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Many math students are flailing, repeating courses without success | EdSource Today

Many math students are flailing, repeating courses without success | EdSource Today | Math education | Scoop.it
Rakhee Cherian's insight:

This resource allowed me to see from a different perspetive why there is such a demand to teach students so many different skills in math. Although I had originaly thought that it is better for students to work at their own pace and spend more time learning their basic skills. This allowed me to see from another perspective why it is important to push students a little more to be what the school considers on level. Because I can understand that it is true that if students fall behind it will be far more difficult to keep them motivated to get them to the level they need to be for high school. And I can see how if the students can keep on pace they will fall back as they get higher on. But I wonder then how do we keep all the students on pace if they are having difficulty. What is the best way to deal with the different skills and levels of the student. What is the best way to not pressure students to go to a level that they are not prepared for while also making them stay on track? Is there a way to make it fair and equal for everyone?

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Coping With Math Anxiety -- Platonic Realms MiniText

Coping With Math Anxiety -- Platonic Realms MiniText | Math education | Scoop.it
Article on math anxiety, its causes, and constructive ways to cope with it, especially on homework and exams.
Rakhee Cherian's insight:

This article really picks up some important aspects of math. Math anxiety is actually something I never really thought about directly. Although after reading this article it makes a lot of sense to me and I can definitely say it is something that I have seen. I had however never thought of it by name. I like that they call it anxiety because a lot of people would think that it is something that is controlled or somehow not actually a real problem. But anxiety is in fact a real biological response. And something that most people can not control but it can be dealt with. Once people realize what the problem is they can work to resolve it. And its not something that can solely be fixed just by studying or learning math. It is deeper than that they have to work on themselves. And by having teachers realize this it can help to develop a teaching style that will help the students with it as well. Another great point of this article is when they mention how easily people play off their math skills. There is definitely a stigma in math related to students. Most students have no issues just saying " I cant do math". And removing that attitude that people just sometimes are good at math is one of the first steps in reforming math education. As long as people just play off their math skills they will never grow. Another great aspect to this article includes the math myths. As I was reading them I even realized that I believed some of them. As if they had been ingrained in my brain. But by making students realize that they are truths they can take a step back and really start learning.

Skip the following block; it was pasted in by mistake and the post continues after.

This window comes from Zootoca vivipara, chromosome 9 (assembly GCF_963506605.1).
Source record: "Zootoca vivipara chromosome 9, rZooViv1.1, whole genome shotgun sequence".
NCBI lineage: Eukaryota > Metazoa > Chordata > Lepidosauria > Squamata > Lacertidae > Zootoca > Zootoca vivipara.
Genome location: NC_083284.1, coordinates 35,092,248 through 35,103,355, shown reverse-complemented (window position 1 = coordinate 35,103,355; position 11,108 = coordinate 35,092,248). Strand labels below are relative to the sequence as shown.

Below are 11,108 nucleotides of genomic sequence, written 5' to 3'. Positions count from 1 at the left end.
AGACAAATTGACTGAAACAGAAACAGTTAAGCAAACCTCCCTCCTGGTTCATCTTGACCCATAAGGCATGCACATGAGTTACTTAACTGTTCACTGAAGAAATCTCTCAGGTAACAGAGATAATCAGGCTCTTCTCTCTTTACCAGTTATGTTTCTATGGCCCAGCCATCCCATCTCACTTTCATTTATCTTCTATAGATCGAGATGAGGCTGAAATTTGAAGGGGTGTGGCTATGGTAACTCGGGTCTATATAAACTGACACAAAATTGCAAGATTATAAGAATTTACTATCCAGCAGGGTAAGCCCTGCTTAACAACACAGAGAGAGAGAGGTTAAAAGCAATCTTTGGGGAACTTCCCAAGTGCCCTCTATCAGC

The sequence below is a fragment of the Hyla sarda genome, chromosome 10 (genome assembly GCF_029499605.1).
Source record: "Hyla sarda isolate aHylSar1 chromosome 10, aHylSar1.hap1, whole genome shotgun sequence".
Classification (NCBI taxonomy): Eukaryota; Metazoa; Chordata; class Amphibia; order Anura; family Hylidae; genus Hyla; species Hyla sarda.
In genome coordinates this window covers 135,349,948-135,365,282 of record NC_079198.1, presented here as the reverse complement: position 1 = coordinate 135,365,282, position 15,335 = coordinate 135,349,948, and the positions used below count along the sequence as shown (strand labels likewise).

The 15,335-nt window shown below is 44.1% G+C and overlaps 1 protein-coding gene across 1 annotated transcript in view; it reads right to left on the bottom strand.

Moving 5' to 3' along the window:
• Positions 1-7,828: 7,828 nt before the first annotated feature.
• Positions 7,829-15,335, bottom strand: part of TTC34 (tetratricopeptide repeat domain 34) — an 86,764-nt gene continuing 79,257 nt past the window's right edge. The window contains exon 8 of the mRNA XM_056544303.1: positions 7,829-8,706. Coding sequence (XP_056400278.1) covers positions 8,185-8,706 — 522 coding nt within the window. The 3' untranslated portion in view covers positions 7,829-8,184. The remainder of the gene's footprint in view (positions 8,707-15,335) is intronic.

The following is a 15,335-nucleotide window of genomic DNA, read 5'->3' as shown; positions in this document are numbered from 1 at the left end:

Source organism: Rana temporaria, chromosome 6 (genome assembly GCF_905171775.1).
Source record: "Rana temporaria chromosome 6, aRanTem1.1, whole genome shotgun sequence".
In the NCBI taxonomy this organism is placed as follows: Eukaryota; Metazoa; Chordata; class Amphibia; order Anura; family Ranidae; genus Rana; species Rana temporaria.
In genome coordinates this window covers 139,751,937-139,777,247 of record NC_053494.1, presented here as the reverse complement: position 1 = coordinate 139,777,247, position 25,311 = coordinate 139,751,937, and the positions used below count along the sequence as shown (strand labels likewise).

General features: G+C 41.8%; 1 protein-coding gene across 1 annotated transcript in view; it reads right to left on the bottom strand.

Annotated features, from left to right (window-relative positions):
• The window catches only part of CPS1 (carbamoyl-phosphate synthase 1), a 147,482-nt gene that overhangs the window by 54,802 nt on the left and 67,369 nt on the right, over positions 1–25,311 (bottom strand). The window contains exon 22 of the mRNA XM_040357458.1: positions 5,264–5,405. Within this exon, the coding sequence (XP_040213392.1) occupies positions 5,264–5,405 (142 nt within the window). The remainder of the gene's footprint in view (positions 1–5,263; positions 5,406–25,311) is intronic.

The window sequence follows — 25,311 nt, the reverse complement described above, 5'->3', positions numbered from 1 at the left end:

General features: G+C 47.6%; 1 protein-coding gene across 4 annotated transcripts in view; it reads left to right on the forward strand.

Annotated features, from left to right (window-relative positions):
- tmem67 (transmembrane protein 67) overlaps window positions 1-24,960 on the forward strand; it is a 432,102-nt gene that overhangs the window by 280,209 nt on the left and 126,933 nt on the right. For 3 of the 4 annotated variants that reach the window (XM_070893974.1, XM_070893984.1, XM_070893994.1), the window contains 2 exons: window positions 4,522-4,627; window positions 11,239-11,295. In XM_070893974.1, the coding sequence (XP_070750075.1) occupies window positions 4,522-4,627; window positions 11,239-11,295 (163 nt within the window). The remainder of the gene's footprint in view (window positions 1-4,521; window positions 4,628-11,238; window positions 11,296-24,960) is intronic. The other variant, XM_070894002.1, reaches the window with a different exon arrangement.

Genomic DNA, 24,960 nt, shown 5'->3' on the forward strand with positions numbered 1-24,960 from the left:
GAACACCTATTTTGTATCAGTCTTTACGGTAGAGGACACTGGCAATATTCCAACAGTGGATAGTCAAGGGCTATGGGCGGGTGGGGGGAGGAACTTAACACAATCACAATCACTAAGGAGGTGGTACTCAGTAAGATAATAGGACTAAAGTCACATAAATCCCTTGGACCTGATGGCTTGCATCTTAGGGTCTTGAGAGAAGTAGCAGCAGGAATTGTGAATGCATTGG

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How to Fix Our Math Education

How to Fix Our Math Education | Math education | Scoop.it
The current curriculum is not a good way to prepare a vast majority of high school students for life.

 

THERE is widespread alarm in the United States about the state of our math education. The anxiety can be traced to the poor performance of American students on various international tests, and it is now embodied in George W. Bush’s No Child Left Behind law, which requires public school students to pass standardized math tests by the year 2014 and punishes their schools or their teachers if they do not.


Via Michael Rees
Rakhee Cherian's insight:

This does a good job at addressing some students concerns such as from my first article. It thinks about a question people always ask about in math "when will we need this"? It is a question that students often ask because they dont understand the purpose of math. I like that this article was not afraid to say maybe what students are being taught is not something that they will actually use. Not to say that it doesnt have a purpose because I believe that all math has a purpose but it may be true that perhaps not all the students have to know it. Maybe all students dont really have to follow the normal sequence of algebra, geometry, more algebra, pre-calculus, and calculus. Maybe some students would be better suited trying different sorts of math instead of just "pure" math. Perhaps if we were to allow this students would be more willing to work in math if they felt good about what they were actually learning. This now begins to offer a solution to something that may improve math education. It would take a lot more to really reform math education but I believe that realizing some of these ideas can take us in the right direction. 

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Differentiated Instruction with UDL | National Center on Accessible Instructional Materials

Differentiated Instruction with UDL | National Center on Accessible Instructional Materials | Math education | Scoop.it
Rakhee Cherian's insight: